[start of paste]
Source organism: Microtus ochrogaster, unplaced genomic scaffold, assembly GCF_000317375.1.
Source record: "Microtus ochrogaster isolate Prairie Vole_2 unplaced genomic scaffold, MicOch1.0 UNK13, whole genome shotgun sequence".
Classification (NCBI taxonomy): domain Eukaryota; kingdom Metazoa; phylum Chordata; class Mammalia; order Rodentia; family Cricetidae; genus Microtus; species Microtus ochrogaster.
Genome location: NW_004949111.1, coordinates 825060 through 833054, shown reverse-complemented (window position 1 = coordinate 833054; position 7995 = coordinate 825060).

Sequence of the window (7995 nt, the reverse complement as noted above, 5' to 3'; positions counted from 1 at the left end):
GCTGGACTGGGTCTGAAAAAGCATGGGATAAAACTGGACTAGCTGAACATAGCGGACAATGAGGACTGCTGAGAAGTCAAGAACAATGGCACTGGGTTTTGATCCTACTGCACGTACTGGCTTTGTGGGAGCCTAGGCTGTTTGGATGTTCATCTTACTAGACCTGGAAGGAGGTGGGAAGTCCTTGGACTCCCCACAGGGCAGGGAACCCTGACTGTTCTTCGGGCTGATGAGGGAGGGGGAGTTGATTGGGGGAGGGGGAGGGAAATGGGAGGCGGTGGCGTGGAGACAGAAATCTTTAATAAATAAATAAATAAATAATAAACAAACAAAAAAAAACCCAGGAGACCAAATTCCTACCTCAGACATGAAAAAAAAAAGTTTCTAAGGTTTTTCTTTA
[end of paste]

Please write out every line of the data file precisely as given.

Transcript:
Source organism: Microtus ochrogaster, unplaced genomic scaffold, assembly GCF_000317375.1.
Source record: "Microtus ochrogaster isolate Prairie Vole_2 unplaced genomic scaffold, MicOch1.0 UNK13, whole genome shotgun sequence".
Classification (NCBI taxonomy): domain Eukaryota; kingdom Metazoa; phylum Chordata; class Mammalia; order Rodentia; family Cricetidae; genus Microtus; species Microtus ochrogaster.
Genome location: NW_004949111.1, coordinates 825060 through 833054, shown reverse-complemented (window position 1 = coordinate 833054; position 7995 = coordinate 825060).

Sequence of the window (7995 nt, the reverse complement as noted above, 5' to 3'; positions counted from 1 at the left end):
GCTGGACTGGGTCTGAAAAAGCATGGGATAAAACTGGACTAGCTGAACATAGCGGACAATGAGGACTGCTGAGAAGTCAAGAACAATGGCACTGGGTTTTGATCCTACTGCACGTACTGGCTTTGTGGGAGCCTAGGCTGTTTGGATGTTCATCTTACTAGACCTGGAAGGAGGTGGGAAGTCCTTGGACTCCCCACAGGGCAGGGAACCCTGACTGTTCTTCGGGCTGATGAGGGAGGGGGAGTTGATTGGGGGAGGGGGAGGGAAATGGGAGGCGGTGGCGTGGAGACAGAAATCTTTAATAAATAAATAAATAAATAATAAACAAACAAAAAAAAACCCAGGAGACCAAATTCCTACCTCAGACATGAAAAAAAAAAGTTTCTAAGGTTTTTCTTTA